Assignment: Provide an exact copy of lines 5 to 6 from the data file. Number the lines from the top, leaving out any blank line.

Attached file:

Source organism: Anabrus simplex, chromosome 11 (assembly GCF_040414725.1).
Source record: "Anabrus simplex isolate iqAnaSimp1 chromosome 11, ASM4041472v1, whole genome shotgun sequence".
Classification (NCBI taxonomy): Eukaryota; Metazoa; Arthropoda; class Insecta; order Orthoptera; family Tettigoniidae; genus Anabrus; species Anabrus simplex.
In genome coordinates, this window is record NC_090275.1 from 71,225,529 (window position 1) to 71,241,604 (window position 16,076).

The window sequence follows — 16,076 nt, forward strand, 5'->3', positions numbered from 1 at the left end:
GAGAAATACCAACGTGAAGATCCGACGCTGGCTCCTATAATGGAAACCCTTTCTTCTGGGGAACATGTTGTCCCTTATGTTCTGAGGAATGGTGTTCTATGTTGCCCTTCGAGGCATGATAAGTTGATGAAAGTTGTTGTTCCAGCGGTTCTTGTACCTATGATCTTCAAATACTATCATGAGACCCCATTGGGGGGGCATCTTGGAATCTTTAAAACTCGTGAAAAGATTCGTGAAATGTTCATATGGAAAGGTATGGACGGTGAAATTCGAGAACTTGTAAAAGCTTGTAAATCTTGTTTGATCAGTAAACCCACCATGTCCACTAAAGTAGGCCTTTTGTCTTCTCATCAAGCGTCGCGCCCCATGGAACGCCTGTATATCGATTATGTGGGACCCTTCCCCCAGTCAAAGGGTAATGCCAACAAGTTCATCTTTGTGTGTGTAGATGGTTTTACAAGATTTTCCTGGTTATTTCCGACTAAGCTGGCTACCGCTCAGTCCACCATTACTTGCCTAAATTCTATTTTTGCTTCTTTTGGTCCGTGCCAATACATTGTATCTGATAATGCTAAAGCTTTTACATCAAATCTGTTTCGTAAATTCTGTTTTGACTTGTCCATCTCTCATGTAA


The window sequence follows — 16,076 nt, forward strand, 5'->3', positions numbered from 1 at the left end:
GAGAAATACCAACGTGAAGATCCGACGCTGGCTCCTATAATGGAAACCCTTTCTTCTGGGGAACATGTTGTCCCTTATGTTCTGAGGAATGGTGTTCTATGTTGCCCTTCGAGGCATGATAAGTTGATGAAAGTTGTTGTTCCAGCGGTTCTTGTACCTATGATCTTCAAATACTATCATGAGACCCCATTGGGGGGGCATCTTGGAATCTTTAAAACTCGTGAAAAGATTCGTGAAATGTTCATATGGAAAGGTATGGACGGTGAAATTCGAGAACTTGTAAAAGCTTGTAAATCTTGTTTGATCAGTAAACCCACCATGTCCACTAAAGTAGGCCTTTTGTCTTCTCATCAAGCGTCGCGCCCCATGGAACGCCTGTATATCGATTATGTGGGACCCTTCCCCCAGTCAAAGGGTAATGCCAACAAGTTCATCTTTGTGTGTGTAGATGGTTTTACAAGATTTTCCTGGTTATTTCCGACTAAGCTGGCTACCGCTCAGTCCACCATTACTTGCCTAAATTCTATTTTTGCTTCTTTTGGTCCGTGCCAATACATTGTATCTGATAATGCTAAAGCTTTTACATCAAATCTGTTTCGTAAATTCTGTTTTGACTTGTCCATCTCTCATGTAA